As Neil Hanson* explains, the case coincided with a wave of Irish nationalism which 1884 had led to the first instances of duress offences where people not necessarily connected with the events found themselves threatened if they did not carry out a crime. The British government was anxious to remove the defence.

The defence of necessity still exists but in very specialized circumstances. The most recent one was the case of the Conjoined Twins "Jodie and Mary", where the court ruled that doctors carrying out a procedure which would inevitably lead to the death of one of the twins would not thereby be held liable for a criminal act.

Regarding Charlene Downes - the IPCC have recently reported on this case (15 October) and why the prosecution collapsed. Have sick-bag handy.

*Hanson, Neil [(1999). The Custom of the Sea: The Story that Changed British Law. Doubleday. ISBN 9780385601153.]

Edwin Greenwood said...

Fascinating reply and link, WOAR. Thank you. Though I doubt that the (alleged) killers of Charlene Downes would have been in a position to mount the defence of necessity.

WV = mudparph. No particular reason to quote it, except that it strikes me as a word in search of a meaning.

Fat Hen said...

Ahem... for once in their miserable existence, the RSPCA actually gets *something* right, so I don't see what the problem is...

The loop and bolt method is the best way here, a vet trying to inject a paranoid dog that hates people would only get bitten and the dogs would get stressed much more that way since it also takes considerably longer.

Also see here: http://www.grandin.com/humane/cap.bolt.tips.html

"A captive bolt stunning gun kills the animal and reduces it instantly unconscious without causing pain. A captive bolt gun has a steel bolt that is powered by either compressed air or a blank cartridge. The bolt is driven into the animal's brain. It has the same effect on the animal as a firearm with a live bullet. After the animal is shot the bolt retracts and is reset for the next animal. A captive bolt gun is safer than a firearm. "

Note that there is almost always body movement after brain death, and this is taken to be 'suffering' by the uninitiated. It's not, the animal itself is dead and the thrashing you see is a nerve reaction.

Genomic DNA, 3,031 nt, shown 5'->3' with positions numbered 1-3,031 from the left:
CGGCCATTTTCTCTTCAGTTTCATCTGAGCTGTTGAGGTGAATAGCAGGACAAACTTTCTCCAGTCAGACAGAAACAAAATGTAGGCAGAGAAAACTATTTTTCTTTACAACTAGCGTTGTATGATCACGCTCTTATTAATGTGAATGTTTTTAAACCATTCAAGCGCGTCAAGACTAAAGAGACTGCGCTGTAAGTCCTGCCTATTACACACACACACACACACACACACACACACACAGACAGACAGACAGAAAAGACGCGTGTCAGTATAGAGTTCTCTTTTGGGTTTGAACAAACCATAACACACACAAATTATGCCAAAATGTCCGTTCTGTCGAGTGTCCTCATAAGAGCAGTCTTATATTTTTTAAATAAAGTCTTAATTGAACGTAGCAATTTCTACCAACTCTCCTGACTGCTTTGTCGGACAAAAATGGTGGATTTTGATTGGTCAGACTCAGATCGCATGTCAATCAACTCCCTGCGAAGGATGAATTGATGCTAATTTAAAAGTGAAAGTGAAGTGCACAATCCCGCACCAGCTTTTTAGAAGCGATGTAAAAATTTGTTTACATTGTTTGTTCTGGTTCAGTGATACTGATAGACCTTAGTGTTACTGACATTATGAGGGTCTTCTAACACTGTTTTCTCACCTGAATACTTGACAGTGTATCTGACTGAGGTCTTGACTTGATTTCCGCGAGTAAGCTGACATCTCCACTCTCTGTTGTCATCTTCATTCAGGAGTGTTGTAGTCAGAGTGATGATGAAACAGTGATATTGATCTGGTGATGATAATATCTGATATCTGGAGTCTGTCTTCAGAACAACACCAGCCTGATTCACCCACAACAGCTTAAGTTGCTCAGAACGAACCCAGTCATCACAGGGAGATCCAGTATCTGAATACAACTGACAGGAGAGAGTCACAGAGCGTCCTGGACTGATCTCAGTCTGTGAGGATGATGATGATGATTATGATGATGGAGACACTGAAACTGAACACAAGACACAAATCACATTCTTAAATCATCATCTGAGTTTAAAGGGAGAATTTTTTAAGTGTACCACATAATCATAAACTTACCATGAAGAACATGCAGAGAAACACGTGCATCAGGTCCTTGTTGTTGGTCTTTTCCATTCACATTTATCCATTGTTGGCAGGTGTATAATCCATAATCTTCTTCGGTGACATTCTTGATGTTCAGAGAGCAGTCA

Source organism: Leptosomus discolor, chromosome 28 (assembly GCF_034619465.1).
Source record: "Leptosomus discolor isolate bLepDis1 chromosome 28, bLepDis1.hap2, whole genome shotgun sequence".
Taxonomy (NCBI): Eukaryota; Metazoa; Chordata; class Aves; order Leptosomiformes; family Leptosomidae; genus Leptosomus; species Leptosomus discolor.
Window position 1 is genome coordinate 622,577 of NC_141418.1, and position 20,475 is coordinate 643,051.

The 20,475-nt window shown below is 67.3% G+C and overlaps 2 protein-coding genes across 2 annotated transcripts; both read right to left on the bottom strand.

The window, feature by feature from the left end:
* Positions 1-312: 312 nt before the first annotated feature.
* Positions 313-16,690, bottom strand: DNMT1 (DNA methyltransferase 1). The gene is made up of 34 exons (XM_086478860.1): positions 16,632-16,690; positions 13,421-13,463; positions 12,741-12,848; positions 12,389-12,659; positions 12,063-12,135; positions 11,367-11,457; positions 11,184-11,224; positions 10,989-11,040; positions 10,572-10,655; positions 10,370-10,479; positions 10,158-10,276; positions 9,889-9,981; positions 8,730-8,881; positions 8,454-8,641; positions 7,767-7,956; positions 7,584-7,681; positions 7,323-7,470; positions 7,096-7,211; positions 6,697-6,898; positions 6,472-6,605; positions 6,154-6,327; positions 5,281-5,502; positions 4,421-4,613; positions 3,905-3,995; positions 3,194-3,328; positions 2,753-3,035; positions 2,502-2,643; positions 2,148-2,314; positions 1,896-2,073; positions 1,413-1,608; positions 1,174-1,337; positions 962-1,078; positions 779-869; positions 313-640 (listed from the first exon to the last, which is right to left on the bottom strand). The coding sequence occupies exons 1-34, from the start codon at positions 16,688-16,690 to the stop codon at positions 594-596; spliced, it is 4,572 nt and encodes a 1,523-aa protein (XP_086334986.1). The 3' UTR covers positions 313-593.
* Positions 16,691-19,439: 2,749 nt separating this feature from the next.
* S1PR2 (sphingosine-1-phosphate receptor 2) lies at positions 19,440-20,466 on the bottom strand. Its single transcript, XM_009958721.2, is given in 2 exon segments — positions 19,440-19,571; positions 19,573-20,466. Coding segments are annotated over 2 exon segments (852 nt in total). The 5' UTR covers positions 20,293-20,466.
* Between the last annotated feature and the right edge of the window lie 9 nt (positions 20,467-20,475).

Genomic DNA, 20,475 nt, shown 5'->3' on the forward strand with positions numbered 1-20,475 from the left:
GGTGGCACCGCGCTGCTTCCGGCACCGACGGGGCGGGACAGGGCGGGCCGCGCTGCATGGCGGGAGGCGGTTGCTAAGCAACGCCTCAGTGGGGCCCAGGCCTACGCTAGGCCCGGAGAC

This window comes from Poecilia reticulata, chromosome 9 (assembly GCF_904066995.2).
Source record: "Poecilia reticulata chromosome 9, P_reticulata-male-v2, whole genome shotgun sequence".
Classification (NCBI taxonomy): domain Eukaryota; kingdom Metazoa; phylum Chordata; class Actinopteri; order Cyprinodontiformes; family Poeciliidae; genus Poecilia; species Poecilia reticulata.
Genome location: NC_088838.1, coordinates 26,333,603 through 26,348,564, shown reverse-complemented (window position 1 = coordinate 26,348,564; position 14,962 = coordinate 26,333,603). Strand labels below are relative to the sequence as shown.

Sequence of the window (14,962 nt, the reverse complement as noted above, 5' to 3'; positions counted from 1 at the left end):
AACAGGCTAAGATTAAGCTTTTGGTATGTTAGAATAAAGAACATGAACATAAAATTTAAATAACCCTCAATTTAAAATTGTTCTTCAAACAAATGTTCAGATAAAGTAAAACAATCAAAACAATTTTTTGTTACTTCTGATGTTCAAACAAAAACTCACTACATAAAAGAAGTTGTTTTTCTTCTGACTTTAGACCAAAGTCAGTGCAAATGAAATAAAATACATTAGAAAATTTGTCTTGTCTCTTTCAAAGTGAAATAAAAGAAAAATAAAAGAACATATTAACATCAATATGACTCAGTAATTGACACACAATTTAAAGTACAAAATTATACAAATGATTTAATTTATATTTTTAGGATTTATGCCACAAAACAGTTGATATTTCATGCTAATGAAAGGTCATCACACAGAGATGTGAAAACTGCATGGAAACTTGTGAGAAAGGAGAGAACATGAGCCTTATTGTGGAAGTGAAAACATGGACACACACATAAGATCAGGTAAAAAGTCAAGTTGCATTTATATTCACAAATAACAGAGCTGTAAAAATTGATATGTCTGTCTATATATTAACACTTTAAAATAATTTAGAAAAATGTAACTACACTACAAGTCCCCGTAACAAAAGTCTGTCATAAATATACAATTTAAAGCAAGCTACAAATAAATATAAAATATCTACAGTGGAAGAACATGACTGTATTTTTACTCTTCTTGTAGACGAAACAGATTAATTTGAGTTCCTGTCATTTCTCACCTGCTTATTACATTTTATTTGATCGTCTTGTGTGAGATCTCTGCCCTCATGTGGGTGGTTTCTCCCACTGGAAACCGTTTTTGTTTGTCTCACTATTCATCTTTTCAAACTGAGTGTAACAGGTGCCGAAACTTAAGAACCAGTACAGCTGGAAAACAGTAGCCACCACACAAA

Also see this link: http://www.grandin.com/humane/insensibility.html for further info on this.

Temple Grandin is a world expert on human slaughter (she designed the blueprint for McDonalds' facilities) and her books on animal psychology are wonderful.

The problem in general is that people no longer keep livestock at home for their pot... a few chickens, quails and bunnies in the back garden would go a long way towards humane (and eco-friendly) guilt-free meat consumption and inject some much needed rationality and reality regarding life, death and genetics in general.


Von Spreuth. said...

Fat Hen said...
The loop and bolt method is the best way here,


What do you think they use on rampaging bvloody elephants? A kiddys fishing net and a hammer?

Never heard of dart guns?

OR you can do as we do here, shoot the bastard, whether it be dog, or wild boar, with your service pistol.

JuliaM said...

"Why does the RSPCA think it has a 'jurisdiction'? They ain't the law."

They'd like to be. Very much so.

"Should someone tell them that Baboons aren't apes?"

I nearly did, but a CiF'ers comment that the AA must stand for 'Ape Assassin' was too good to puncture with the zoological truth.. ;)

"Yes, hunting can be fun, but it is in no way "naughty" to protect ones livelihood and in most cases it is no veil either."

True. But it's amusing to watch the liberal elite blow their stack over this.

Less amusing though, when you view the complete absence of outrage over the successful appeal of the Baby Peter killer this afternoon.

JuliaM said...

"But JuliaM there's a "consensus" here. "

Another 'scientific' consensus. Like global warming...

"The case of Charlene Downes comes to mind. "

Indeed! Surprised that hasn't been in the news more.

"Have sick-bag handy. "

*sigh* What happened to British justice?

"Ahem... for once in their miserable existence, the RSPCA actually gets *something* right, so I don't see what the problem is..."

The problem is that it allows another animal campaign group to wave the 'holier than thou!' flag. And they are. Big time!

"Temple Grandin is a world expert on human slaughter..."

I've read her book, and seen one of the documentaries about her. Fanscinating!